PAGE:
While there are plenty of multi-instrumentalists and plenty of multi-national players, it's a rare thing indeed to find a multi-national multi-instrumentalist. What surprises me is that I can actually name two of them off the top of my head. I'm sure most of the world has heard of Ry Cooder by now, but what about Bob Brozman?
On his last release, Lumiere Bob played more than thirty different stringed and plucked instruments (from as far away as the Solomon Islands) including a National Baritone tri-cone resonator guitar that he designed and built with the National Guitar company in the United States.
Bob doesn't just have instruments from all over the world, he's been to those places as well, to learn, teach, and record music with some of the most interesting and best musicians in the world. On Lumiere he put all of that experience to work. The entire CD was made up of compositions that he improvised in the studio while recording. He would start with one instrument, lay down a basic melody or rhythm, then proceed to build layers around, on top, behind, and under the original with other stringed and percussion instruments. The finished results were nothing short of extraordinary and some of the most exciting music I'd heard in a long time.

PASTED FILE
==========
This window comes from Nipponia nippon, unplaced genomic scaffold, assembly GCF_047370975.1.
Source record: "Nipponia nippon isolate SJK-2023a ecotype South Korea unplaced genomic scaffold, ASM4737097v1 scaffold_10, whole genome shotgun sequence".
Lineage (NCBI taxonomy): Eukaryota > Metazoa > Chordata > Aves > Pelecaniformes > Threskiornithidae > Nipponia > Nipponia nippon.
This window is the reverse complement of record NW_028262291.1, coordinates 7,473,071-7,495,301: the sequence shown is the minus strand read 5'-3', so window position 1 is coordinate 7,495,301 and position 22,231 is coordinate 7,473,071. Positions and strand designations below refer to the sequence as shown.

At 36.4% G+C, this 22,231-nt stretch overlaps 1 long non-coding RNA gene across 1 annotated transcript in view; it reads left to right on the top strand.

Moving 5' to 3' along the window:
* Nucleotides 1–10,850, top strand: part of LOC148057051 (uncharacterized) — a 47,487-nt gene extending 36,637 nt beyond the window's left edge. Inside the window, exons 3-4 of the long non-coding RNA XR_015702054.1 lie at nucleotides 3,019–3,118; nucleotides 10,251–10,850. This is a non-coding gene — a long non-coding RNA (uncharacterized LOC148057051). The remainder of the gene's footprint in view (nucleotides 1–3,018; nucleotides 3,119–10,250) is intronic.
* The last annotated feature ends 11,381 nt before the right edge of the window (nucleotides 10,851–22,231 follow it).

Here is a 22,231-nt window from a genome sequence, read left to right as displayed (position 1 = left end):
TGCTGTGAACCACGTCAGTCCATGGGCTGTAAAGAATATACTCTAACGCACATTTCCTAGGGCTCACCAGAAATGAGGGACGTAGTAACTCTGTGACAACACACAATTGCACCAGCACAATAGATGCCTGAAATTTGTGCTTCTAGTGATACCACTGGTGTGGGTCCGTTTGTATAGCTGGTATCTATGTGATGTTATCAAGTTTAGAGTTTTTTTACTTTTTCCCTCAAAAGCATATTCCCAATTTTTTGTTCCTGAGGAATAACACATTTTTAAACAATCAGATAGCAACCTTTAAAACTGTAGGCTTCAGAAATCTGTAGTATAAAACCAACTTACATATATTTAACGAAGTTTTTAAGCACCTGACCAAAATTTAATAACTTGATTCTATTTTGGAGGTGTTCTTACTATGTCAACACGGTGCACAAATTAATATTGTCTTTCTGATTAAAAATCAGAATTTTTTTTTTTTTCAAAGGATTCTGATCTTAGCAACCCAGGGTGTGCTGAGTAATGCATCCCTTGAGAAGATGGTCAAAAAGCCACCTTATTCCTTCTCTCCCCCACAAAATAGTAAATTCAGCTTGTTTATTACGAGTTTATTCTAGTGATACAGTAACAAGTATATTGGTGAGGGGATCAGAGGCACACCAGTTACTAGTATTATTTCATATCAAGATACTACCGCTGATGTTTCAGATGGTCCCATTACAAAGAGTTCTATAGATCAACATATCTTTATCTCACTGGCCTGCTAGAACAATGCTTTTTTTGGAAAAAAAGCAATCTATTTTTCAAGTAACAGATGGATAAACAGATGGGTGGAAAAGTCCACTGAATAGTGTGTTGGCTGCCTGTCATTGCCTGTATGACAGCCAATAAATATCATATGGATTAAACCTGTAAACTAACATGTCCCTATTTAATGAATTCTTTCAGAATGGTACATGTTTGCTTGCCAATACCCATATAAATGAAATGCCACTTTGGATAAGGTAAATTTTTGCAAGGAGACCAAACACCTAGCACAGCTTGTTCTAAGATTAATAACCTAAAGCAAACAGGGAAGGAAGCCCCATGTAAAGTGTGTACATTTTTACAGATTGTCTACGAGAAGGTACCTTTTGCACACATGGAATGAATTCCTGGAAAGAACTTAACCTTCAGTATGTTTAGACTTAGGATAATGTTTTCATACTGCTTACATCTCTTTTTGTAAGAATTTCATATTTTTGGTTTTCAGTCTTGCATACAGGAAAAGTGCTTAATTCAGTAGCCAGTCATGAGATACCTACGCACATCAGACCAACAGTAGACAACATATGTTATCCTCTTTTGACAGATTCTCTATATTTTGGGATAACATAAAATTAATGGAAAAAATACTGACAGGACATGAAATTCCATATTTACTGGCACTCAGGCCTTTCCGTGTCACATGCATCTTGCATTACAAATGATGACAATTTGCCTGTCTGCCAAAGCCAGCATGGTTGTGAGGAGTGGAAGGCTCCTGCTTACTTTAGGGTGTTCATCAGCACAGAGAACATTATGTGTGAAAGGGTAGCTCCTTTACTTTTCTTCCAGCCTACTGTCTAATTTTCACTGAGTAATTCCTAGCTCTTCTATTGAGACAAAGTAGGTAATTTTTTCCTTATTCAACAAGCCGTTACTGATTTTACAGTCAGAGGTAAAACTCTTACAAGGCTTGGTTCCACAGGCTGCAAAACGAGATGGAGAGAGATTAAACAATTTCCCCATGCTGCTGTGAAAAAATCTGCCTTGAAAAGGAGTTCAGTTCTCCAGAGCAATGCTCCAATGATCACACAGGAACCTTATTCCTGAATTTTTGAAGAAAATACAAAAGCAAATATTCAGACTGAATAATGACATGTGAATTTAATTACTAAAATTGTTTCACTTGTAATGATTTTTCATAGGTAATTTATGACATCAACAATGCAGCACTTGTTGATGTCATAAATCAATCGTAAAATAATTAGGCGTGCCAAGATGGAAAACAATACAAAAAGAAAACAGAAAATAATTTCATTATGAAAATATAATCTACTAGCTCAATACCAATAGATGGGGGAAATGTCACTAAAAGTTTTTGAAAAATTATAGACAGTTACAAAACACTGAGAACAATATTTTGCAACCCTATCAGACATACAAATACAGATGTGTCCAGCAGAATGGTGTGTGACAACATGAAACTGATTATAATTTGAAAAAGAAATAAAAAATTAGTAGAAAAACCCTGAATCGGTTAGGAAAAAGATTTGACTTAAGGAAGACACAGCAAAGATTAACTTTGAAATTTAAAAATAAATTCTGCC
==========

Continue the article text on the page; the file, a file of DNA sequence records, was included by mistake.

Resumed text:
Periodically Bob comes home to the music that resonator guitars were made to play, American blues. While I know there are others who play resonators, John Hammond for instance plays a beat up old National, only Bob has gone to the lengths of not only designing and building unique guitars like the Baritone mentioned above, but resonator mandolins and ukuleles as well. His latest blues album, Post Industrial Blues on Thomas Ruf's love affair with the Blues called Ruf Records, sees him armed with his full complement of resonators, and he also brings in friends from around the world to help out.
From India comes the 22 string Chaturangui and the 14 string Gandharvi; Greece contributes the baglama, from the Japanese island of Okinawa comes the sanshin; and from a little closer to home, he uses the Hawaiian ukulele. For someone else they might not sound like typical instruments to bring into the studio when recording a blues album, but Bob likes to keep his options open. Hell he's as liable to use found objects for percussion as anything else – just check out what he's used on this album: a knife blade tapped on a table (these are actual credits), broken grass clippers, and a broken toy piano.